WAPA proposes updates to transmission infrastructure program, streamlining application process

The Western Area Power Administration (WAPA) is seeking input on proposed updates to its Transmission Infrastructure Program (TIP), which has borrowing authority under the American Recovery and Reinvestment Act (ARRA) and technical resources to support the development of transmission projects that facilitate the delivery of renewable energy to markets in the West.

“The updates are intended to streamline the application process and find a better way to screen and evaluate proposed projects,” a WAPA spokesperson told TransmissionHub Sept. 27. “We’re looking to enhance the communication and make sure the process is a very transparent process for those who are applying to use [WAPA’s] borrowing authority.”

The proposed changes detail the procedural requirements necessary to advance proposals and outline how to promote additional interest from potential applicants that seek WAPA’s assistance to develop a project and use WAPA’s borrowing authority under ARRA.

“It wasn’t clearly laid out that, [after a developer] submitted their statement of interest, they would enter into a memorandum of understanding [(MOU)], an advanced funding agreement, and other things like that,” the spokesperson said. “What we’re trying to do with these updates is make it very clear what the process is.”

The updates detail that interested parties will submit a statement of interest, after which they will be presented with an MOU if their project meets project criteria. They will then be required to submit a business plan proposal and, if satisfactory to WAPA, they will then be invited to enter into an advanced funding agreement.

The changes would also integrate the U.S. Department of Energy’s (DOE) loan programs office into the process.

Currently, the program operates under six project principles and four program principles that provide guidance in implementing the authority to borrow up to $3.25bn from the U.S. Treasury to fund projects that meet the criteria. Those principles require that the project facilitate the delivery of renewable energy to market, have at least one terminus located in WAPA’s service territory, and has the reasonable expectation that it will generate sufficient proceeds to cover all expenses and repay, with interest, the loan from the Treasury.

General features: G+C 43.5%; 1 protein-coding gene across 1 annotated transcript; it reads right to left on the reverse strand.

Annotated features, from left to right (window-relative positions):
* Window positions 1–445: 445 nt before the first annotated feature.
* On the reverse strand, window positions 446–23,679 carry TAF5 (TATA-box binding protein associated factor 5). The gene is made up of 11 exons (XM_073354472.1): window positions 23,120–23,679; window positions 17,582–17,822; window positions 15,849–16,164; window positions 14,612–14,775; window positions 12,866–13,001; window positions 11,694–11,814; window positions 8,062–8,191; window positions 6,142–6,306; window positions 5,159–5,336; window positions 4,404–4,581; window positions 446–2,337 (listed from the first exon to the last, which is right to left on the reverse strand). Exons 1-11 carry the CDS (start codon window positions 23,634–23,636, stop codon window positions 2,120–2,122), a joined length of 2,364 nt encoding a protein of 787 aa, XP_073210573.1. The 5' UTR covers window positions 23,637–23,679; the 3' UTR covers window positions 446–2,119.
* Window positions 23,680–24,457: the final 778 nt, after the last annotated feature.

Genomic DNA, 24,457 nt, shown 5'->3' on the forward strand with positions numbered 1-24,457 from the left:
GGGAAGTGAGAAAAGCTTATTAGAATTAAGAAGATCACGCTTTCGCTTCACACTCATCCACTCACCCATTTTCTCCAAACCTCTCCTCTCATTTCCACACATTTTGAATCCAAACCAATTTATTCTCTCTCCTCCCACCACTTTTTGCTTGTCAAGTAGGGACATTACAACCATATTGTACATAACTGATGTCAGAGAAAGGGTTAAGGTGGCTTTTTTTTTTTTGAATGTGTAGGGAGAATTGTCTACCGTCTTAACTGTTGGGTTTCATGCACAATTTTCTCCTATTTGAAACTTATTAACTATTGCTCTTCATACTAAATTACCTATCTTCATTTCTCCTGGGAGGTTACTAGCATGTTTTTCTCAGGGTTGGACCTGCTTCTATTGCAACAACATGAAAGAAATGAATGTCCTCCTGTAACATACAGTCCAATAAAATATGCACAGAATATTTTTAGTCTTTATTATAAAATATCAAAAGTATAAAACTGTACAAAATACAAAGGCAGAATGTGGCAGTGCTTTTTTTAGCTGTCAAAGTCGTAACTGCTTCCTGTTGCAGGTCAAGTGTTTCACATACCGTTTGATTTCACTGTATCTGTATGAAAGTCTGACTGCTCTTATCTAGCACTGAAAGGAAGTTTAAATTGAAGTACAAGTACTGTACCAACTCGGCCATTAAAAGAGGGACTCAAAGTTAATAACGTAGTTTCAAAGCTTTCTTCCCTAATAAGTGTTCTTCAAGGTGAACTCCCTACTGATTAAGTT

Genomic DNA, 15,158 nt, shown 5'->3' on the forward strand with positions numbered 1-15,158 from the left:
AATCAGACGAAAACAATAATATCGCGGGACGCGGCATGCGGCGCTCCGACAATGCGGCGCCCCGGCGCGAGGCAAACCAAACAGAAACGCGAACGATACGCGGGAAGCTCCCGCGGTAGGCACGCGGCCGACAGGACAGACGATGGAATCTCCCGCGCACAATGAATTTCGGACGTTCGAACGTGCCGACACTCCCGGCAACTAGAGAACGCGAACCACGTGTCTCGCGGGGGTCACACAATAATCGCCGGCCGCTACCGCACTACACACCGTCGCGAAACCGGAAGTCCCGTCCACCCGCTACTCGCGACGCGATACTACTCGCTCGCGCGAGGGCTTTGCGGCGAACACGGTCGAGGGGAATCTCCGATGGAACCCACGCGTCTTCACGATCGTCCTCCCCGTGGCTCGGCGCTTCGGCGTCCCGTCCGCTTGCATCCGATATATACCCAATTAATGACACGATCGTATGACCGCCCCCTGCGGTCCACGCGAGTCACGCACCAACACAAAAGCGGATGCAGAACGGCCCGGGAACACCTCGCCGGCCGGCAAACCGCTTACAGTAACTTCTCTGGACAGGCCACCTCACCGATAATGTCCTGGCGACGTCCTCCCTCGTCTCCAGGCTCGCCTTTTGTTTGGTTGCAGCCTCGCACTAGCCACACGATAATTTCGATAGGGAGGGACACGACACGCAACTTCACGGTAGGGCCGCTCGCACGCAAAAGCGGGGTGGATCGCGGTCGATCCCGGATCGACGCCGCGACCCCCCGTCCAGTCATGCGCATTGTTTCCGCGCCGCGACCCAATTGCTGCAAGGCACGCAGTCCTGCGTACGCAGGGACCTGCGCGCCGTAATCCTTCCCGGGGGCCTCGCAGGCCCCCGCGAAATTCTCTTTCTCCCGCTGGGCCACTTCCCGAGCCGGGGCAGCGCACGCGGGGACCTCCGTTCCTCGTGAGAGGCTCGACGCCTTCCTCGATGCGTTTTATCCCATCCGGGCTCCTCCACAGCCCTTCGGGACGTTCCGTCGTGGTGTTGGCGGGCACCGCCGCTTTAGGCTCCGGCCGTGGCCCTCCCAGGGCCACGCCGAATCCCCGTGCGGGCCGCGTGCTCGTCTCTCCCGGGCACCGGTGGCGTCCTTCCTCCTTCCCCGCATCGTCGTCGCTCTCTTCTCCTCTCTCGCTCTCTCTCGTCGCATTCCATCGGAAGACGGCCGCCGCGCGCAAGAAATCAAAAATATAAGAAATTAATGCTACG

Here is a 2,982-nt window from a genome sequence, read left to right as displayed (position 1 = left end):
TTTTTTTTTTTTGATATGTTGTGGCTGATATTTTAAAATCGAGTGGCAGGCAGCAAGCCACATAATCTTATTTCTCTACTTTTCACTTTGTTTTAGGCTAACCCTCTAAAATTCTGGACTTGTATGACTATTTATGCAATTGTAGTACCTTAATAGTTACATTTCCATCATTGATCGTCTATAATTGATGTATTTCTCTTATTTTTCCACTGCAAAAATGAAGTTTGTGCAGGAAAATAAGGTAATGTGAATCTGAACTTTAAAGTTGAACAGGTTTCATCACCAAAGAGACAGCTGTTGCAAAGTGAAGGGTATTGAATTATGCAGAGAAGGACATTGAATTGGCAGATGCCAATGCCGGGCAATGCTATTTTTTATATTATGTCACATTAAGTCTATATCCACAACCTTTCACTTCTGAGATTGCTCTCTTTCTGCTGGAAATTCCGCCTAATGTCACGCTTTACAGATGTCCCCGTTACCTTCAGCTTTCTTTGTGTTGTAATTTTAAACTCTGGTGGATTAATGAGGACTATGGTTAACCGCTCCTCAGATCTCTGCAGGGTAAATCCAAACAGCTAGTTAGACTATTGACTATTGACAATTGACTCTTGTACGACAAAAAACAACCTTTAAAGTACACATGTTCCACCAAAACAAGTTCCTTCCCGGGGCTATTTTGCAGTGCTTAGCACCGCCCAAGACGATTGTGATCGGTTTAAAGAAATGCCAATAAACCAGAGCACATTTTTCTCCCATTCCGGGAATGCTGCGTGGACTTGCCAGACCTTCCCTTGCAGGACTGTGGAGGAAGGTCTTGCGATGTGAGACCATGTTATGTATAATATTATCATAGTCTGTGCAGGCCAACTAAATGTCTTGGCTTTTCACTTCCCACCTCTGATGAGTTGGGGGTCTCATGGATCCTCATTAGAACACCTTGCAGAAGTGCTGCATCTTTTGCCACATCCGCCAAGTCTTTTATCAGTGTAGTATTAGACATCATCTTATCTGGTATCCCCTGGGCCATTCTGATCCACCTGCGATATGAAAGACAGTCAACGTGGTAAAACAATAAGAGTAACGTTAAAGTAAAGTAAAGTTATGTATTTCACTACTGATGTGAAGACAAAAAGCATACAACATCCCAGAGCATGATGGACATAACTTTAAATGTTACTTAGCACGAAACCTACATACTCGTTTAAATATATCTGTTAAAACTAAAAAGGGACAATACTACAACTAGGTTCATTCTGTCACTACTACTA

Other principles require that the project be in the public interest, that it uses a public process to set transmission rates, and will not adversely affect system reliability.

Since its establishment in 2009, TIP has helped support three transmission infrastructure projects that touch its territory, including the Electrical District 5-Palo Verde Hub Project and the TransWest Express project. The ED5-Palo Verde project, set to be completed in 2015, will add up to 410 MW of capacity between Phoenix, Ariz., and the Palo Verde nuclear generating station west of the city. The TransWest Express Project is a 725-mile, 3,000 MW transmission project designed to bring wind energy from south central Wyoming to southern Nevada.

WAPA’s TIP office also conducts regional planning and holds discussions necessary to support future projects and has signed advanced funding agreements with two project sponsors to engage in planning and development work: the Centennial West Clean Line and the Southline transmission project.

Centennial West is a 900-mile, 600-kV transmission line that will originate at Guadalupe, N.M., and terminate at Mira Loma, Calif. The Southline project consists of 360 miles of new 230-kV and 345-kV double circuit infrastructure that will connect Afton, N.M., to Saguaro, Ariz.

Through the funding agreements, project sponsors provide advance funding for WAPA’s project-related activities during the development phase. 

“Next generation electric transmission development can enhance electricity reliability, support the integration of renewable energy and strengthen our critical infrastructure,” Tracey LeBeau, WAPA’s acting TIP manager said in a statement.

The benefits of investing in transmission include saving consumers money on their energy bills, promoting renewable energy sources and supporting job creation, LeBeau added.

The proposed revisions to TIP were published in a Federal Register notice Sept. 27, opening a 30-day comment period. Comments may be submitted to WAPA by e-mail or U.S. mail and must be received by close of business Oct. 28 to be considered. The agency will post information about program developments on its website, including written comments submitted. 

After the comment period closes, WAPA will consider public feedback and finalize program updates, and will then solicit statements of interest from interested parties with project proposals.